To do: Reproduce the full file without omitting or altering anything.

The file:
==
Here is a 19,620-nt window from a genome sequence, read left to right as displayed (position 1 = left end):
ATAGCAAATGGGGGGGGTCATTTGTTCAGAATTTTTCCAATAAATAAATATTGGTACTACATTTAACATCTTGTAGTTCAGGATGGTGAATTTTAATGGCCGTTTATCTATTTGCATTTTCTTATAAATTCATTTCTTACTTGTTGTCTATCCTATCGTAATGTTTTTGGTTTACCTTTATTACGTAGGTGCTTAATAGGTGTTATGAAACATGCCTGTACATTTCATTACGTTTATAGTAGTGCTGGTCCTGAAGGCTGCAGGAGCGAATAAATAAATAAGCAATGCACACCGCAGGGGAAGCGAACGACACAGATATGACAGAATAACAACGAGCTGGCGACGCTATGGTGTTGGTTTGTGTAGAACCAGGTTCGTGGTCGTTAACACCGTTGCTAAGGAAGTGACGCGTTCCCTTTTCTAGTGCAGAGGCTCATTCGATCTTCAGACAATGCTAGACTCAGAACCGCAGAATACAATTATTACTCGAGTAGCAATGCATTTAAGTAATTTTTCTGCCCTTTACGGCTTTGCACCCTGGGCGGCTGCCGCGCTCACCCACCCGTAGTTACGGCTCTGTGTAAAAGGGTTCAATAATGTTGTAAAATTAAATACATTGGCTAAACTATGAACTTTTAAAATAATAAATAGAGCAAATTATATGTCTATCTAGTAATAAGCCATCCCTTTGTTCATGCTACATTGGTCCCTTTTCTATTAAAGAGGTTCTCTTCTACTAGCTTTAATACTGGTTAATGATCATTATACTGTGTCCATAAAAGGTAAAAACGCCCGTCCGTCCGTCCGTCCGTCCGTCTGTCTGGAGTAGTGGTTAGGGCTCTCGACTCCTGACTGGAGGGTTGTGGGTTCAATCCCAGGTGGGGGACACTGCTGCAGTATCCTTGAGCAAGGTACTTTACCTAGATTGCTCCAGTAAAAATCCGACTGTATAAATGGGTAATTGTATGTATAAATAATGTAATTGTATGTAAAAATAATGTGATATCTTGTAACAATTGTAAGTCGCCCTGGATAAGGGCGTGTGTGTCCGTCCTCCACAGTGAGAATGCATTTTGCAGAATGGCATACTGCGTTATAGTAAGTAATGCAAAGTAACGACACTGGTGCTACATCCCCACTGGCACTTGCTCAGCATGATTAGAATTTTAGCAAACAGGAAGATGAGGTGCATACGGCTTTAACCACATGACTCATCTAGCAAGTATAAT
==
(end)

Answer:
Here is a 19,620-nt window from a genome sequence, read left to right as displayed (position 1 = left end):
ATAGCAAATGGGGGGGGTCATTTGTTCAGAATTTTTCCAATAAATAAATATTGGTACTACATTTAACATCTTGTAGTTCAGGATGGTGAATTTTAATGGCCGTTTATCTATTTGCATTTTCTTATAAATTCATTTCTTACTTGTTGTCTATCCTATCGTAATGTTTTTGGTTTACCTTTATTACGTAGGTGCTTAATAGGTGTTATGAAACATGCCTGTACATTTCATTACGTTTATAGTAGTGCTGGTCCTGAAGGCTGCAGGAGCGAATAAATAAATAAGCAATGCACACCGCAGGGGAAGCGAACGACACAGATATGACAGAATAACAACGAGCTGGCGACGCTATGGTGTTGGTTTGTGTAGAACCAGGTTCGTGGTCGTTAACACCGTTGCTAAGGAAGTGACGCGTTCCCTTTTCTAGTGCAGAGGCTCATTCGATCTTCAGACAATGCTAGACTCAGAACCGCAGAATACAATTATTACTCGAGTAGCAATGCATTTAAGTAATTTTTCTGCCCTTTACGGCTTTGCACCCTGGGCGGCTGCCGCGCTCACCCACCCGTAGTTACGGCTCTGTGTAAAAGGGTTCAATAATGTTGTAAAATTAAATACATTGGCTAAACTATGAACTTTTAAAATAATAAATAGAGCAAATTATATGTCTATCTAGTAATAAGCCATCCCTTTGTTCATGCTACATTGGTCCCTTTTCTATTAAAGAGGTTCTCTTCTACTAGCTTTAATACTGGTTAATGATCATTATACTGTGTCCATAAAAGGTAAAAACGCCCGTCCGTCCGTCCGTCCGTCCGTCTGTCTGGAGTAGTGGTTAGGGCTCTCGACTCCTGACTGGAGGGTTGTGGGTTCAATCCCAGGTGGGGGACACTGCTGCAGTATCCTTGAGCAAGGTACTTTACCTAGATTGCTCCAGTAAAAATCCGACTGTATAAATGGGTAATTGTATGTATAAATAATGTAATTGTATGTAAAAATAATGTGATATCTTGTAACAATTGTAAGTCGCCCTGGATAAGGGCGTGTGTGTCCGTCCTCCACAGTGAGAATGCATTTTGCAGAATGGCATACTGCGTTATAGTAAGTAATGCAAAGTAACGACACTGGTGCTACATCCCCACTGGCACTTGCTCAGCATGATTAGAATTTTAGCAAACAGGAAGATGAGGTGCATACGGCTTTAACCACATGACTCATCTAGCAAGTATAAT